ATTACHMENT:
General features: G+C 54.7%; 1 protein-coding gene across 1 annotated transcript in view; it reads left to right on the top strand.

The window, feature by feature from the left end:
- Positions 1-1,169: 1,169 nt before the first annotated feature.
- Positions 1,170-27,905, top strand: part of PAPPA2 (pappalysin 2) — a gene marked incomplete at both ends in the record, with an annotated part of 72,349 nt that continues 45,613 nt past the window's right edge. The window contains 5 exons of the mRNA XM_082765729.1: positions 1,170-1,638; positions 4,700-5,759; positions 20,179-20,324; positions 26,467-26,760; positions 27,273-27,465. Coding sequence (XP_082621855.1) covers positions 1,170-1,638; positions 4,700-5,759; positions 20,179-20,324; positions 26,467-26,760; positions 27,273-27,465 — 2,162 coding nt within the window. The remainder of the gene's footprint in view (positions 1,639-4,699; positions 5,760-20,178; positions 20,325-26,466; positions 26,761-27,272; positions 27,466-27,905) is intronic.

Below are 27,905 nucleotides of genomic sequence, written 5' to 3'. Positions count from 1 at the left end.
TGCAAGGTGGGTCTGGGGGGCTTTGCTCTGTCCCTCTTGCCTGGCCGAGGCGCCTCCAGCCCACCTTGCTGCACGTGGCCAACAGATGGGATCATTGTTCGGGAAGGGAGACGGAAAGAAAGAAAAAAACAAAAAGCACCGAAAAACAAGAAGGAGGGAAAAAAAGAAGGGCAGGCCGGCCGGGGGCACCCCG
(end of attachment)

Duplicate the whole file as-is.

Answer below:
General features: G+C 54.7%; 1 protein-coding gene across 1 annotated transcript in view; it reads left to right on the top strand.

The window, feature by feature from the left end:
- Positions 1-1,169: 1,169 nt before the first annotated feature.
- Positions 1,170-27,905, top strand: part of PAPPA2 (pappalysin 2) — a gene marked incomplete at both ends in the record, with an annotated part of 72,349 nt that continues 45,613 nt past the window's right edge. The window contains 5 exons of the mRNA XM_082765729.1: positions 1,170-1,638; positions 4,700-5,759; positions 20,179-20,324; positions 26,467-26,760; positions 27,273-27,465. Coding sequence (XP_082621855.1) covers positions 1,170-1,638; positions 4,700-5,759; positions 20,179-20,324; positions 26,467-26,760; positions 27,273-27,465 — 2,162 coding nt within the window. The remainder of the gene's footprint in view (positions 1,639-4,699; positions 5,760-20,178; positions 20,325-26,466; positions 26,761-27,272; positions 27,466-27,905) is intronic.

Below are 27,905 nucleotides of genomic sequence, written 5' to 3'. Positions count from 1 at the left end.
TGCAAGGTGGGTCTGGGGGGCTTTGCTCTGTCCCTCTTGCCTGGCCGAGGCGCCTCCAGCCCACCTTGCTGCACGTGGCCAACAGATGGGATCATTGTTCGGGAAGGGAGACGGAAAGAAAGAAAAAAACAAAAAGCACCGAAAAACAAGAAGGAGGGAAAAAAAGAAGGGCAGGCCGGCCGGGGGCACCCCG